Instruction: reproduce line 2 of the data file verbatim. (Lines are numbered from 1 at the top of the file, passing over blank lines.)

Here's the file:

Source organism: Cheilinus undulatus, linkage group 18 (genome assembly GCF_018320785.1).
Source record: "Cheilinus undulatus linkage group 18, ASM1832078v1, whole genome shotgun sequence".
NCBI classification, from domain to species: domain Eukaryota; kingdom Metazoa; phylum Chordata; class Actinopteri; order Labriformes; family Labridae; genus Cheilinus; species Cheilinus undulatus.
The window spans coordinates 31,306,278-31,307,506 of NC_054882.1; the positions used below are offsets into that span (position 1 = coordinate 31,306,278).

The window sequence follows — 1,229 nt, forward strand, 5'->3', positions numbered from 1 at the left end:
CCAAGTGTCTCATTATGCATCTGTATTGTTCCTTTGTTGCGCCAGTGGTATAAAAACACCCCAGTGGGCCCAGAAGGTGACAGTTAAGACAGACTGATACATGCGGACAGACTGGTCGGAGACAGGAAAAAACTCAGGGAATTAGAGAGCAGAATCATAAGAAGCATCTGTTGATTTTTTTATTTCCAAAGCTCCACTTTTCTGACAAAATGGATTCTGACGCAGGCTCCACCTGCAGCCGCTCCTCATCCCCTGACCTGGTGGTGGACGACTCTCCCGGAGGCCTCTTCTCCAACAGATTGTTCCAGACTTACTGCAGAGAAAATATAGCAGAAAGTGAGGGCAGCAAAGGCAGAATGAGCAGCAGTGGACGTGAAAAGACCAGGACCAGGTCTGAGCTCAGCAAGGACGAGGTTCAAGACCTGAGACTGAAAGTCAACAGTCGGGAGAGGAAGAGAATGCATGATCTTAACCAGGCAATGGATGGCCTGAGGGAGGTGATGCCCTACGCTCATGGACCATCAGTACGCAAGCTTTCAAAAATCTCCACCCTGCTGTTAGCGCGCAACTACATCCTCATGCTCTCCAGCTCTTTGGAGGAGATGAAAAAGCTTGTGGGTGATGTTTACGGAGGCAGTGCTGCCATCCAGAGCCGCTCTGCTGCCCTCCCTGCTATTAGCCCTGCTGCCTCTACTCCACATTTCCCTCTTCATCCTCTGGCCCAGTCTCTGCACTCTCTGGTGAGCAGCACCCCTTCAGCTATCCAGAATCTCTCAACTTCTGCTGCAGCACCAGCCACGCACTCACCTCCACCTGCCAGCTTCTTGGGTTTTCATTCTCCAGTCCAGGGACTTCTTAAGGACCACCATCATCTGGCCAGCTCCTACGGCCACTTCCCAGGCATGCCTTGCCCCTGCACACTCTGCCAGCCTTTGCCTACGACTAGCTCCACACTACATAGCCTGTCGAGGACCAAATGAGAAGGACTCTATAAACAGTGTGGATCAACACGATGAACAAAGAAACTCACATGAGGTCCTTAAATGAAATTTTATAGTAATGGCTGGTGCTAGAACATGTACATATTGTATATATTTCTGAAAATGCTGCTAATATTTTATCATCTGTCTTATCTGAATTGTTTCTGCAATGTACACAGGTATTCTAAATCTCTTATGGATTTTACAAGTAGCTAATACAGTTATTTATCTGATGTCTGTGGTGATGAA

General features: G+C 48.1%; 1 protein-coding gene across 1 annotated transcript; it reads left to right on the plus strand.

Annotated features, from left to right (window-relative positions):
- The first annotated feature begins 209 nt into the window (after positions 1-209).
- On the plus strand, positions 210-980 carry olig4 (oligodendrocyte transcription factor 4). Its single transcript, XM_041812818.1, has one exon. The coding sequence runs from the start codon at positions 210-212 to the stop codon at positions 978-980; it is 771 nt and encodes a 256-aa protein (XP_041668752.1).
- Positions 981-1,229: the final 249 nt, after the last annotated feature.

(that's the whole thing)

Source record: "Cheilinus undulatus linkage group 18, ASM1832078v1, whole genome shotgun sequence".